Employers must ditch their ageist attitude to the mandatory retirement age and realise the benefits older workers can bring to their businesses, from lower training costs to a wider skills base says Duncan Brown

Joyce works for a large UK retailer. She and her husband had their retirement planned. They would retire at 63, go on a Caribbean cruise and then enjoy life on their company pensions. Sadly, two months before the trip, her husband died.
Joyce had six weeks off work and then decided to come back on a part-time basis. Tax regulations change next year, so by the time she is 65, she’ll be able to carry on working and start to draw her company pension, something that she couldn’t do at present. In a tight labour market, with 90% of employers reporting skills shortages, her employer is only too happy for her to carry on, and she enjoys the company of colleagues and customers.
Joyce’s example is not unusual. Far-sighted employers are making themselves more attractive to older workers. Asda, for example, employs more than 5,000 staff over the age of 60. There are two main reasons.
One is the just-mentioned skill shortages, driven by changing demographics, which will see more over-65s than children in this country in two years’ time. Age is no predictor of performance. Research studies show that the over-50s, far from being dozy old buffers, are often more loyal and effective in customer service roles than your average teenager.
The other main reason for action is the European Union’s age discrimination directive. A CIPD study found that a quarter of us have been on the wrong end of age-related judgements. Job advertisements still routinely specify required age ranges and demand “young, dynamic” individuals.
The UK government has committed to implementing age legislation by October 2006. As part of its BeReady initiative, CIPD is providing practical guidance to employers on age-diverse employment, from recruitment to the sort of flexible retirement that Joyce and her employer are benefiting from.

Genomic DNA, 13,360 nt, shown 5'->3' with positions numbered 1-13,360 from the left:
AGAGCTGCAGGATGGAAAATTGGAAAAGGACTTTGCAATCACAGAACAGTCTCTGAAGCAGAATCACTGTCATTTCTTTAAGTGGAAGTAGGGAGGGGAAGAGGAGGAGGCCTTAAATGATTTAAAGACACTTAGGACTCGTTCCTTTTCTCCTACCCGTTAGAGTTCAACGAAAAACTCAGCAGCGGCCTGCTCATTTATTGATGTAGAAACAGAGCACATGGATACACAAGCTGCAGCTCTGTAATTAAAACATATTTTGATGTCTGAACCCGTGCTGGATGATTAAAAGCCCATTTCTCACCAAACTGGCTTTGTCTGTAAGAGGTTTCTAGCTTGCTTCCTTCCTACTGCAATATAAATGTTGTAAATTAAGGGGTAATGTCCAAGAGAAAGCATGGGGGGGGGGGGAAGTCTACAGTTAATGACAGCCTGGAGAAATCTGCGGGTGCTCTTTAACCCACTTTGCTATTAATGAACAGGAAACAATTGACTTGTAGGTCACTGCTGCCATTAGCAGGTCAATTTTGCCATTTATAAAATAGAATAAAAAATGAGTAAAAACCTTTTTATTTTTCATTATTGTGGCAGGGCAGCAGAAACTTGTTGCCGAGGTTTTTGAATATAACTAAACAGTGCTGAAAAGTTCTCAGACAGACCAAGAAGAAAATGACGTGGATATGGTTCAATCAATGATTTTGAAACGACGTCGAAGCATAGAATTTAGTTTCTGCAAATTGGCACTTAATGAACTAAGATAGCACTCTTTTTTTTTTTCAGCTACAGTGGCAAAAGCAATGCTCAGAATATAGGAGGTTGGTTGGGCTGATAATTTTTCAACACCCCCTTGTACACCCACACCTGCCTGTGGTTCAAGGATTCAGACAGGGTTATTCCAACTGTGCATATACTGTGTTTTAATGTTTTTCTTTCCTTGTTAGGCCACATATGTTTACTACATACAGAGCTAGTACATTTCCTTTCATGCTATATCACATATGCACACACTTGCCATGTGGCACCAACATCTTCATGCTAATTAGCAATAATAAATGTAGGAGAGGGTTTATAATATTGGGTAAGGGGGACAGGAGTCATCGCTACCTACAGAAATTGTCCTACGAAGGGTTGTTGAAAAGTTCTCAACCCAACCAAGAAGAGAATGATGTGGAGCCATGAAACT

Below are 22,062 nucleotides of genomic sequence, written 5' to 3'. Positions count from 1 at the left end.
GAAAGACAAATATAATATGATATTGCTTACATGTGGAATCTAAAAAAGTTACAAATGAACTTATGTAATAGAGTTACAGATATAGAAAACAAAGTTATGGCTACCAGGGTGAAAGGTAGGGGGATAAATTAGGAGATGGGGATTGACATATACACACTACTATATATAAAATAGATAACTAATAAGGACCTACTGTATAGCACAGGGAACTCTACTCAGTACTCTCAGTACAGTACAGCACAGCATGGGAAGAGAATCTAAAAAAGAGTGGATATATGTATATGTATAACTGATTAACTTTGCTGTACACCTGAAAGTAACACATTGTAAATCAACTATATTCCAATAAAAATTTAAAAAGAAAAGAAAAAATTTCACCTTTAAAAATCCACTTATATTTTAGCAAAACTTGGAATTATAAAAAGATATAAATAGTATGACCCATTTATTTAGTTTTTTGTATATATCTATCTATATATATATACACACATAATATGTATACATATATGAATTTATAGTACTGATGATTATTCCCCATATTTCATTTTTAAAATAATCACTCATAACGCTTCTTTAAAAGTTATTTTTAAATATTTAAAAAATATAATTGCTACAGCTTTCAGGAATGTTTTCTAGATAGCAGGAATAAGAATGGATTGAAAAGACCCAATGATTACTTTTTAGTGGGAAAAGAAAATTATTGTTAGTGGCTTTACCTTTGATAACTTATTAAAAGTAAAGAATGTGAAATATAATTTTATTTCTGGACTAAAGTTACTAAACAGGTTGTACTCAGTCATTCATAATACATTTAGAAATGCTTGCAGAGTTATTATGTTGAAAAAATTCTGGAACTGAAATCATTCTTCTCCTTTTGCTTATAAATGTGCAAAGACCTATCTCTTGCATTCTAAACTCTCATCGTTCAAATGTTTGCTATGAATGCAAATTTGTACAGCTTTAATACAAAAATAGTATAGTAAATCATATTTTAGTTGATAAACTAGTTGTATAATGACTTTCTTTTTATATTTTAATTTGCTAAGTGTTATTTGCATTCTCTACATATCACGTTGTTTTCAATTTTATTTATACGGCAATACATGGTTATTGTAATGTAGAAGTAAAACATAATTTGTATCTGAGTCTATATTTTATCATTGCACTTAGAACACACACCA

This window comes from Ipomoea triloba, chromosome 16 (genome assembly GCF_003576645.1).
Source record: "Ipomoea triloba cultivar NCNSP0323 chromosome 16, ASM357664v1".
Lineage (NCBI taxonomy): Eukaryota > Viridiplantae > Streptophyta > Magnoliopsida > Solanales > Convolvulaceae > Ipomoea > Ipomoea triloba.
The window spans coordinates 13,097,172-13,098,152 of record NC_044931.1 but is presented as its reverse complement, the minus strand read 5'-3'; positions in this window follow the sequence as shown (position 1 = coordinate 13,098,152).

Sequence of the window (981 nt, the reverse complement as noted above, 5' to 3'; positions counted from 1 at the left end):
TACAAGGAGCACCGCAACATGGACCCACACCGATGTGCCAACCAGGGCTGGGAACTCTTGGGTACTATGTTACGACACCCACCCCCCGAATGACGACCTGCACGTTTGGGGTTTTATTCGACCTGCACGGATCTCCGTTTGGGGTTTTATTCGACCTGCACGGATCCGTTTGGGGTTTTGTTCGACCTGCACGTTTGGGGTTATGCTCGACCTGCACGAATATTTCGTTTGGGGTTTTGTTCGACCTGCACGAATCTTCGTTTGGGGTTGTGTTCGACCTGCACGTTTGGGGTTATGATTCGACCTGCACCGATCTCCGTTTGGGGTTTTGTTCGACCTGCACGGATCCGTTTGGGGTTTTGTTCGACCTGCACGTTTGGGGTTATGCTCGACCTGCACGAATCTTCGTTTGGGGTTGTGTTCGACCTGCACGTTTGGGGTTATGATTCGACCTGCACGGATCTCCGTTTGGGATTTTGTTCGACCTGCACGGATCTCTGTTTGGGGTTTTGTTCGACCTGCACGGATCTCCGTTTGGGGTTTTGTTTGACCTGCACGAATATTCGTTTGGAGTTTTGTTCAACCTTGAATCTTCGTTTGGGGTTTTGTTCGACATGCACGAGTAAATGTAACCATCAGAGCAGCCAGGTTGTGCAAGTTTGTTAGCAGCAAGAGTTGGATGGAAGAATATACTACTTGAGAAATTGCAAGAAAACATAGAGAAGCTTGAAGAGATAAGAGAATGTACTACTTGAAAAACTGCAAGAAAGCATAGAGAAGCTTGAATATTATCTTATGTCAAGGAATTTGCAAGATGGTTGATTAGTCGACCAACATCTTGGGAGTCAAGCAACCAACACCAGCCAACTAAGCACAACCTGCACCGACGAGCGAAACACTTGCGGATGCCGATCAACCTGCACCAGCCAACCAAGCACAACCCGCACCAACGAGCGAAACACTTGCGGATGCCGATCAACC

So why has the government delayed for almost a year in publishing its draft regulations for the new legislation, promised last summer? It’s because there has been a huge controversy over the issue of a mandatory retirement age. To what extent should the practice of forcing employers to retire simply because they have reached a certain age be permitted? Should Joyce’s employer be allowed to fire her because she has become 65?
One might think that staff-short, recruit-hungry employers would be queuing up to get and keep older workers. Nationwide Building Society, Ford, BT and Domestic and General have all seen significant benefits from increasing their employment of older workers.
But no, lining up against CIPD’s support for the removal of all age barriers we have the main employers’ bodies including the CBI, Institute of Directors, and manufacturers’ organisation EEF. They apparently fear that their members will be overrun by swathes of infirm and senile employees if they don’t retain the right to kick them out at 65. And this is despite the fact that many of them have been switching to less generous defined contribution pensions, increasing the likelihood that their employees will not have enough pension to live on when they reach 65.
To broker a compromise, the government has
proposed a national default retirement age of 65, with a right for employees to request to work beyond that. There are some doubts as to whether this would be compatible with EU law.
But even if it is, what is the possible sense in it? Is Joyce going to be fit for work at 64 years and 364 days of age, but then unfit at 65? The vice-president for design at General Motors is 72 years old. His favourite hobby is piloting one of his collection of planes - jet fighters.
The CIPD believes the whole concept of retirement needs to be rethought by government and employers. A more flexible and graduated approach is required to meet both employees’ and employers’ future needs, incorporating flexible working, flexible pensions and lifelong learning.
Listen to Mark Watson at Marks and Spencer: “We revised our retirement policy in 2002, scrapping a mandatory retirement age. It helps us to retain high-calibre people, has widened our recruitment pool and saves on training costs.”
So don’t wait for the legislation. Start a march on the demographic curve. Start making age work for you now, or it could work against you and your organisation.
n Duncan Brown is assistant director general, Chartered Institute of Personnel and Development